Friday, May 9, 2008

Sleeping Problems and Mental Health

Sleeping Problems
Sleeping Problems and Mental Health
by David McEvoy

People who are suffering from depression or anxiety often have trouble sleeping. Indeed, one of the first signs of depression is insomnia, although lack of sleep by itself is not thought to cause depression.

Regardless of the cause, sleeping problems of any kind are not pleasant and can significantly lower quality of life whether or not depression is present. Some of the more common types of sleep problems include insomnia, sleep apnoea and snoring.

Insomnia


Insomnia is a condition whereby a person has difficulty in getting to sleep, or has no problem in getting to sleep but awakens often during the night, or who wakes up too early in the morning. Another type of insomnia is sleep state misperception where a person has managed to sleep during the night but believes that they didn't.

It's important to note that not everyone requires the same amount of sleep but a standard 8 hours a night give or take an hour or so, is probably the ideal for most people to feel alert and energetic throughout the day.

There are different types of insomnia too. Sleeplessness that occurs for only a few nights is known as transient insomnia, or if it goes on for a couple of weeks, short term insomnia, or when it persists for over a month with difficulties experienced most nights it is classed as chronic insomnia. Some factors which could influence an individual's ability to get a good night's sleep include:

- Too much caffeine during the day
- Some types of medication
- Anxiety, stress and worry
- Depression
- Physical pain
- Noise
- Changes in temperature
- Jet lag
- Underlying physical or mental illness
- Too much alcohol before bed

Obviously, any treatment for insomnia will ultimately depend upon its underlying cause. For example, if the insomnia is caused by medication, the problems may cease if the medication is stopped or changed. Similarly, dealing with any underlying anxiety, stress or worry may resolve the problem. Sometimes it's not possible to identify the cause of insomnia and in some severe cases sleeping pills on a temporary basis may help, however, these should only be taken under medical supervision as there are potential side effects and contraindications to be considered.

Sleep Apnoea

Sleep apnoea can be a potentially serious sleeping disorder which is characterised by short periods during the night where breathing stops. Symptoms associated with sleep apnoea include loud snoring, morning headaches, night sweats, insomnia, jerking or twitching during the night, waking up gasping for breath and getting up to go to the toilet frequently during the night. These symptoms can vary from mild to severe.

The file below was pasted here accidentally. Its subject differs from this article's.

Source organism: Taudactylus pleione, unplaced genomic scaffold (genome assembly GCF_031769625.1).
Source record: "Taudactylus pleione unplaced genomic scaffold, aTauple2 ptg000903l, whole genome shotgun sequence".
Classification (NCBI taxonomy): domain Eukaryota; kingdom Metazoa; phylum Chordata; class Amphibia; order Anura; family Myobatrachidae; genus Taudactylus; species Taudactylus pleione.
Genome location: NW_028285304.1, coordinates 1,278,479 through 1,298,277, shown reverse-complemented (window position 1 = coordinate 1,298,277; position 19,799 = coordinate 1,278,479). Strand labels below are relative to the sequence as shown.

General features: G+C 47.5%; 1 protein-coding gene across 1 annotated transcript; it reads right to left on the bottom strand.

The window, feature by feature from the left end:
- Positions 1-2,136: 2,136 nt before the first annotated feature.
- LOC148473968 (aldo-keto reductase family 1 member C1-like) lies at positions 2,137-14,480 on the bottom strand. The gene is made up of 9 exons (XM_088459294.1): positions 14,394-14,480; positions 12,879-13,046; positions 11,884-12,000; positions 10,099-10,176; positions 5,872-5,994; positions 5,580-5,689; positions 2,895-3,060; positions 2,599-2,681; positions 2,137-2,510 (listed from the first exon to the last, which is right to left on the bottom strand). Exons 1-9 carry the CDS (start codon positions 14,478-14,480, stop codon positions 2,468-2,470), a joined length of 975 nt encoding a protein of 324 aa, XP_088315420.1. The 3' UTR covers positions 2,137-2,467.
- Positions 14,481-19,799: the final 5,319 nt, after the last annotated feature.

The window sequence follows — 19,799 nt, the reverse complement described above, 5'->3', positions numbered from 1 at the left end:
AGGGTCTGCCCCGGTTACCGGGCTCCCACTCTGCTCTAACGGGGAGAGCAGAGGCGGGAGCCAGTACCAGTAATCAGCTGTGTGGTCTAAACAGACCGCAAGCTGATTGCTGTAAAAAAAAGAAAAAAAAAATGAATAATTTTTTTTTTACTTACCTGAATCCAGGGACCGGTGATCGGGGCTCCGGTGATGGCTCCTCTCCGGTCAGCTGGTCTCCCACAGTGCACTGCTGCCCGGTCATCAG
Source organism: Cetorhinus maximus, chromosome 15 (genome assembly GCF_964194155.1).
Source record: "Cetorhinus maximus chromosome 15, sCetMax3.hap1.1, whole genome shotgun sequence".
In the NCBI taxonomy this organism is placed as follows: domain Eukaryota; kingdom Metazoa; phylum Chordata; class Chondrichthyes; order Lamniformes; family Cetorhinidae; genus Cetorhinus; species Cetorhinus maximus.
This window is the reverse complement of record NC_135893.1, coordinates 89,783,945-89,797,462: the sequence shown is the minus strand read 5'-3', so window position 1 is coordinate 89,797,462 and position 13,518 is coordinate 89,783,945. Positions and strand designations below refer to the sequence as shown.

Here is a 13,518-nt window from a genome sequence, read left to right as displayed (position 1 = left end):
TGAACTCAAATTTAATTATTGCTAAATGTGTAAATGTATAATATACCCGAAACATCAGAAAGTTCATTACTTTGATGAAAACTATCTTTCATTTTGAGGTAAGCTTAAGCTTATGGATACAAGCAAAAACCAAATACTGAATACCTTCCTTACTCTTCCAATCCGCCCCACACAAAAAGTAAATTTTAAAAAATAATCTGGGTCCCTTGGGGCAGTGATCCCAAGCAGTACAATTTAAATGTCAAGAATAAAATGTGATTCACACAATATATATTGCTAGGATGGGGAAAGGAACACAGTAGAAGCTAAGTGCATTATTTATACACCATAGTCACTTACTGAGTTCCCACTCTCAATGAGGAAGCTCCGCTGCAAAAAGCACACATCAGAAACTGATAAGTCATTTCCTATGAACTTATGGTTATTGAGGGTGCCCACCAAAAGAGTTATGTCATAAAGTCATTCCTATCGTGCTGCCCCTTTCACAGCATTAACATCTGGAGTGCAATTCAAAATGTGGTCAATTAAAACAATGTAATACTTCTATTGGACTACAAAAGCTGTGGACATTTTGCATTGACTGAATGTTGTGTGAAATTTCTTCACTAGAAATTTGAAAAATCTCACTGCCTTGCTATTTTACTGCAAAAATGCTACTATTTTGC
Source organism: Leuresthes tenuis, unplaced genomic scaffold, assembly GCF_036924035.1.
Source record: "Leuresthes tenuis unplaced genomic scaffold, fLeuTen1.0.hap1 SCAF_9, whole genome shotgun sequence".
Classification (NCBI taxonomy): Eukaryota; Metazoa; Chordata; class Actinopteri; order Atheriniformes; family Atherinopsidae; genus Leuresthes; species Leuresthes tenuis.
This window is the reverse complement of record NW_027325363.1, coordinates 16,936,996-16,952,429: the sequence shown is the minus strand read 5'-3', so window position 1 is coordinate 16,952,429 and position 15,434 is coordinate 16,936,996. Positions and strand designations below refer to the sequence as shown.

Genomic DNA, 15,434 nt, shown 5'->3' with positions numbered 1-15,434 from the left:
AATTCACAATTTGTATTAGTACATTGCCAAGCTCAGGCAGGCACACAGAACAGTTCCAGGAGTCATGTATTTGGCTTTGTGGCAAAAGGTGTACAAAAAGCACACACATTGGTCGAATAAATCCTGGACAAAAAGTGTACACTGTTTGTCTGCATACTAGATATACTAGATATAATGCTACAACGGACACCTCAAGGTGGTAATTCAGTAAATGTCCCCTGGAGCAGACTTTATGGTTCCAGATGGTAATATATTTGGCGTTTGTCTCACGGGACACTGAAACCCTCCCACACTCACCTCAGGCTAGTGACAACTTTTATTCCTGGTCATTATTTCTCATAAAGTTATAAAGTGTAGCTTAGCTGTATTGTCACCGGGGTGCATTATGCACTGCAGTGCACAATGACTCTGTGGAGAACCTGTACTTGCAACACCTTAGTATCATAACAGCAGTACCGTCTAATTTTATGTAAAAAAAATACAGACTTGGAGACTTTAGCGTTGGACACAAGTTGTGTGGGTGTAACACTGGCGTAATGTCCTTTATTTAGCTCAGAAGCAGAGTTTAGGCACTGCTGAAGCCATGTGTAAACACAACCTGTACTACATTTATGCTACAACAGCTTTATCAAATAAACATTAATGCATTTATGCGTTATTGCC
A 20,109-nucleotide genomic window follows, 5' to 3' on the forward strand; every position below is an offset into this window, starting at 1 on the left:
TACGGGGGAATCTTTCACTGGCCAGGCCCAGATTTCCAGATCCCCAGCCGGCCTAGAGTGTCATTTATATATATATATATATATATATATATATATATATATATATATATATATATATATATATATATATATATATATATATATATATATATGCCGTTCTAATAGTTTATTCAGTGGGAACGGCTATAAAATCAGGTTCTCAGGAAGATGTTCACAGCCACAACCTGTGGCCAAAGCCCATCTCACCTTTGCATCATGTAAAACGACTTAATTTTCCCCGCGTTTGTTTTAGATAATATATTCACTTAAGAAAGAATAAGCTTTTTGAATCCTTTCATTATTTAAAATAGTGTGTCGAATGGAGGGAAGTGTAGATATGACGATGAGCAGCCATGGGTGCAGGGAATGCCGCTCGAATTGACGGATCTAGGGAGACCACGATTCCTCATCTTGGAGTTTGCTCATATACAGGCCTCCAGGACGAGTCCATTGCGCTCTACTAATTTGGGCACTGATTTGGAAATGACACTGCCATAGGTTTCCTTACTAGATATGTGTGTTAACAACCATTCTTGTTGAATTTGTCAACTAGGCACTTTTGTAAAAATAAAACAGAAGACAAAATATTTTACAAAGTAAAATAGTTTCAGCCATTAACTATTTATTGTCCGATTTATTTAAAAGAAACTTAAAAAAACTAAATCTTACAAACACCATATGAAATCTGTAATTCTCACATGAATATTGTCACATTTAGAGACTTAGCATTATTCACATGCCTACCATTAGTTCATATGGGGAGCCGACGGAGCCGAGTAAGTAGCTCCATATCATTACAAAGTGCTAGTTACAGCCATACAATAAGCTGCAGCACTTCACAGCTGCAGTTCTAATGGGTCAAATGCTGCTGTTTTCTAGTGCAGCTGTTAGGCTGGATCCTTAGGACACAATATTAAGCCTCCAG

Sleep apnoea is caused by some sort of obstruction in the airways, the throat or nasal passages which could be a blocked nose and too much tissue being present, the tongue slipping back into the throat, enlarged tonsils, or even the angle of the jaw. One of the most significant factors though is being overweight.

If you suspect that you or your partner suffers from sleep apnoea it's important to speak to a doctor for a proper diagnosis and advice. If the problem is mild then it might just be a case of losing weight, sleeping on your side, and not drinking alcohol in the evening, however, if it is severe then there are other options available including the wearing of a special mask. People who suffer from sleep apnoea have a shortage of oxygen reaching the brain and may also have an increased risk of strokes and heart disease as well as other health problems.

Snoring

Snoring is extremely common and is caused by vibration of the palate and the uvula whilst breathing during sleep. If the snoring is regular, rhythmic and not very loud and you wake up feeling alert and refreshed, then there is probably very little to worry about other than possibly disturbing others who are trying to get to sleep.

If on the other hand the snoring is loud, accompanied by snorts and gasps and periods of interrupted breathing, then you should speak to your doctor as it would indicate sleep apnoea.

Ways to improve sleep

- Talking therapies can be useful in highlighting ways to cope with any anxiety and/or depression, which in turn will improve sleep

- Learn some relaxation and breathing techniques, take up yoga or meditation, These may help you to relax and unwind and make falling asleep and staying asleep much easier

- Increasing the amount of physical exercise not only improves health in general it helps the blood flow to the brain, relieves stress and anxiety, makes you feel good, and facilitates a better night's sleep

- Avoid the temptation to lie in bed watching television and if you do awake during the night and can't get back to sleep, try getting up for a while

- Avoid drinking too much tea and coffee in the evening or drinking alcohol just before going to bed

- Remove any computers or television sets from the bedroom and make your bed a place that is only used for sleeping and for sex



Depression and anxiety are serious mental health conditions that can strike anyone at anytime. For more information about depression and selp help come and visit

Article Source: http://www.ApprovedArticles.com



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